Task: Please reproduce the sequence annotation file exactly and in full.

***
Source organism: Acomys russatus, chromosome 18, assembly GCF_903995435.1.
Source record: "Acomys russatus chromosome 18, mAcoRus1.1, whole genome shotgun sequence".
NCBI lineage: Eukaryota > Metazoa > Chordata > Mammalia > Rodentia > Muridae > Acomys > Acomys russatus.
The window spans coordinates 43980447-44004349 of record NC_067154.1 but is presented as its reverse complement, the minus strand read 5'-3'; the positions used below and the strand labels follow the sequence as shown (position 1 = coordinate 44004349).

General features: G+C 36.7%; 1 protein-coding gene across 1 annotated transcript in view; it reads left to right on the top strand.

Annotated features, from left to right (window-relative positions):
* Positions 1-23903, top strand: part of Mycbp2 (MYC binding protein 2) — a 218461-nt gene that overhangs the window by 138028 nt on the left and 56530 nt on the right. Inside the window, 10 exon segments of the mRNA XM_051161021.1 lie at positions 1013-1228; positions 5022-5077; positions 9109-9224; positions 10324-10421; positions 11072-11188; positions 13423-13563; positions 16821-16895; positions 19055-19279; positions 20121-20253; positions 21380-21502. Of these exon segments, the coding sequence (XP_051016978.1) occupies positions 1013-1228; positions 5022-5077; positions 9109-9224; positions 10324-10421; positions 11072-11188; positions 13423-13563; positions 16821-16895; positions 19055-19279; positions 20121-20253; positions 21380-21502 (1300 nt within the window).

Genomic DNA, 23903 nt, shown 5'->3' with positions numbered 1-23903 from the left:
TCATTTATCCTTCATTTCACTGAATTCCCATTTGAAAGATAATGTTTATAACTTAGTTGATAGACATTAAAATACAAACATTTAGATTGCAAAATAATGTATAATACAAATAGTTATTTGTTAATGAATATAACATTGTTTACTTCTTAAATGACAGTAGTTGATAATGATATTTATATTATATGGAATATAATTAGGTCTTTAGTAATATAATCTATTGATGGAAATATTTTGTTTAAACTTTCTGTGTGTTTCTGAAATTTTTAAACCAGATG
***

Source organism: Acomys russatus, chromosome 18, assembly GCF_903995435.1.
Source record: "Acomys russatus chromosome 18, mAcoRus1.1, whole genome shotgun sequence".
NCBI lineage: Eukaryota > Metazoa > Chordata > Mammalia > Rodentia > Muridae > Acomys > Acomys russatus.
The window spans coordinates 43980447-44004349 of record NC_067154.1 but is presented as its reverse complement, the minus strand read 5'-3'; the positions used below and the strand labels follow the sequence as shown (position 1 = coordinate 44004349).

General features: G+C 36.7%; 1 protein-coding gene across 1 annotated transcript in view; it reads left to right on the top strand.

Annotated features, from left to right (window-relative positions):
* Positions 1-23903, top strand: part of Mycbp2 (MYC binding protein 2) — a 218461-nt gene that overhangs the window by 138028 nt on the left and 56530 nt on the right. Inside the window, 10 exon segments of the mRNA XM_051161021.1 lie at positions 1013-1228; positions 5022-5077; positions 9109-9224; positions 10324-10421; positions 11072-11188; positions 13423-13563; positions 16821-16895; positions 19055-19279; positions 20121-20253; positions 21380-21502. Of these exon segments, the coding sequence (XP_051016978.1) occupies positions 1013-1228; positions 5022-5077; positions 9109-9224; positions 10324-10421; positions 11072-11188; positions 13423-13563; positions 16821-16895; positions 19055-19279; positions 20121-20253; positions 21380-21502 (1300 nt within the window).

Genomic DNA, 23903 nt, shown 5'->3' with positions numbered 1-23903 from the left:
TCATTTATCCTTCATTTCACTGAATTCCCATTTGAAAGATAATGTTTATAACTTAGTTGATAGACATTAAAATACAAACATTTAGATTGCAAAATAATGTATAATACAAATAGTTATTTGTTAATGAATATAACATTGTTTACTTCTTAAATGACAGTAGTTGATAATGATATTTATATTATATGGAATATAATTAGGTCTTTAGTAATATAATCTATTGATGGAAATATTTTGTTTAAACTTTCTGTGTGTTTCTGAAATTTTTAAACCAGATG